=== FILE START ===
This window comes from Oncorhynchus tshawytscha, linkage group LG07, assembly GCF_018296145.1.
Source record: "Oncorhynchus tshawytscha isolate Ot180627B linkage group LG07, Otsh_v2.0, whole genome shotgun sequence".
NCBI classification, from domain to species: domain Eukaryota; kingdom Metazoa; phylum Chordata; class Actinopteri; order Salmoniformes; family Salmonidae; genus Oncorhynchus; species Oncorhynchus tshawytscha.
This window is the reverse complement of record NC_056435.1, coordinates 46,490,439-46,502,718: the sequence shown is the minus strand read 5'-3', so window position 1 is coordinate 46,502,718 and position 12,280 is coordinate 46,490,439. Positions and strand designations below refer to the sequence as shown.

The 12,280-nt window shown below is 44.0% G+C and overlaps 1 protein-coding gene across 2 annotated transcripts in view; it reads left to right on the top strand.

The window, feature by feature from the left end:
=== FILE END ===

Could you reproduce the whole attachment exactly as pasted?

This window comes from Oncorhynchus tshawytscha, linkage group LG07, assembly GCF_018296145.1.
Source record: "Oncorhynchus tshawytscha isolate Ot180627B linkage group LG07, Otsh_v2.0, whole genome shotgun sequence".
NCBI classification, from domain to species: domain Eukaryota; kingdom Metazoa; phylum Chordata; class Actinopteri; order Salmoniformes; family Salmonidae; genus Oncorhynchus; species Oncorhynchus tshawytscha.
This window is the reverse complement of record NC_056435.1, coordinates 46,490,439-46,502,718: the sequence shown is the minus strand read 5'-3', so window position 1 is coordinate 46,502,718 and position 12,280 is coordinate 46,490,439. Positions and strand designations below refer to the sequence as shown.

The 12,280-nt window shown below is 44.0% G+C and overlaps 1 protein-coding gene across 2 annotated transcripts in view; it reads left to right on the top strand.

The window, feature by feature from the left end: